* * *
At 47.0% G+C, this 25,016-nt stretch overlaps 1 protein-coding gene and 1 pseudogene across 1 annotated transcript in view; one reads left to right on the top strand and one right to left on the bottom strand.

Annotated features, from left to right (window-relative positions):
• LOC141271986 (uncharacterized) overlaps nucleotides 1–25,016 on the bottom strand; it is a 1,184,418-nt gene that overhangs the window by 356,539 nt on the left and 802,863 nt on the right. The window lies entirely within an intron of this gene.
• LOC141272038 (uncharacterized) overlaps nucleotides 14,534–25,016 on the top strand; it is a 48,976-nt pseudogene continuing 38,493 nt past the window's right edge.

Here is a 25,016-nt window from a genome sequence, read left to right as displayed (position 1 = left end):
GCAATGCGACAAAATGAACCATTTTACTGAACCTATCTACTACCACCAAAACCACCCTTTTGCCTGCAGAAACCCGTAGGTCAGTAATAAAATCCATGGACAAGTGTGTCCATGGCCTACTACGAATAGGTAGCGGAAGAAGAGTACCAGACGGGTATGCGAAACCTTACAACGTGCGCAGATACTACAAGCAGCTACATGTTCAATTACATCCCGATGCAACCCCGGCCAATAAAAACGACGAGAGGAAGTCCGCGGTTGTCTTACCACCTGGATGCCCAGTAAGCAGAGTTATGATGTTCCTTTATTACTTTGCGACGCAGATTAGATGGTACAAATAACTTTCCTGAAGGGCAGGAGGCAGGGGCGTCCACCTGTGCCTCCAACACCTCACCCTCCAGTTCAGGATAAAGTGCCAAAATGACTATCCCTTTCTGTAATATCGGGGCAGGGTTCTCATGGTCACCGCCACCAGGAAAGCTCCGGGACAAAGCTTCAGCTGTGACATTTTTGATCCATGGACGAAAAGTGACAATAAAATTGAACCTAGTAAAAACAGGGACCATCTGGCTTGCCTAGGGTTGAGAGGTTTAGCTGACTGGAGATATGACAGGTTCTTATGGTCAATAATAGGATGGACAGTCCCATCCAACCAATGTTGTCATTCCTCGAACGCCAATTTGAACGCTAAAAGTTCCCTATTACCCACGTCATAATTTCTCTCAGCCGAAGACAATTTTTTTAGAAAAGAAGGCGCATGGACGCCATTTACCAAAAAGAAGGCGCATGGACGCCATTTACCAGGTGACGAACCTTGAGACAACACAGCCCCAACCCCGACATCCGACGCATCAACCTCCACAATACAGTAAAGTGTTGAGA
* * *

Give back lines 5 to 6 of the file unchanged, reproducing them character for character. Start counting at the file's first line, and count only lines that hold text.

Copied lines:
Here is a 25,016-nt window from a genome sequence, read left to right as displayed (position 1 = left end):
GCAATGCGACAAAATGAACCATTTTACTGAACCTATCTACTACCACCAAAACCACCCTTTTGCCTGCAGAAACCCGTAGGTCAGTAATAAAATCCATGGACAAGTGTGTCCATGGCCTACTACGAATAGGTAGCGGAAGAAGAGTACCAGACGGGTATGCGAAACCTTACAACGTGCGCAGATACTACAAGCAGCTACATGTTCAATTACATCCCGATGCAACCCCGGCCAATAAAAACGACGAGAGGAAGTCCGCGGTTGTCTTACCACCTGGATGCCCAGTAAGCAGAGTTATGATGTTCCTTTATTACTTTGCGACGCAGATTAGATGGTACAAATAACTTTCCTGAAGGGCAGGAGGCAGGGGCGTCCACCTGTGCCTCCAACACCTCACCCTCCAGTTCAGGATAAAGTGCCAAAATGACTATCCCTTTCTGTAATATCGGGGCAGGGTTCTCATGGTCACCGCCACCAGGAAAGCTCCGGGACAAAGCTTCAGCTGTGACATTTTTGATCCATGGACGAAAAGTGACAATAAAATTGAACCTAGTAAAAACAGGGACCATCTGGCTTGCCTAGGGTTGAGAGGTTTAGCTGACTGGAGATATGACAGGTTCTTATGGTCAATAATAGGATGGACAGTCCCATCCAACCAATGTTGTCATTCCTCGAACGCCAATTTGAACGCTAAAAGTTCCCTATTACCCACGTCATAATTTCTCTCAGCCGAAGACAATTTTTTTAGAAAAGAAGGCGCATGGACGCCATTTACCAAAAAGAAGGCGCATGGACGCCATTTACCAGGTGACGAACCTTGAGACAACACAGCCCCAACCCCGACATCCGACGCATCAACCTCCACAATACAGTAAAGTGTTGAGA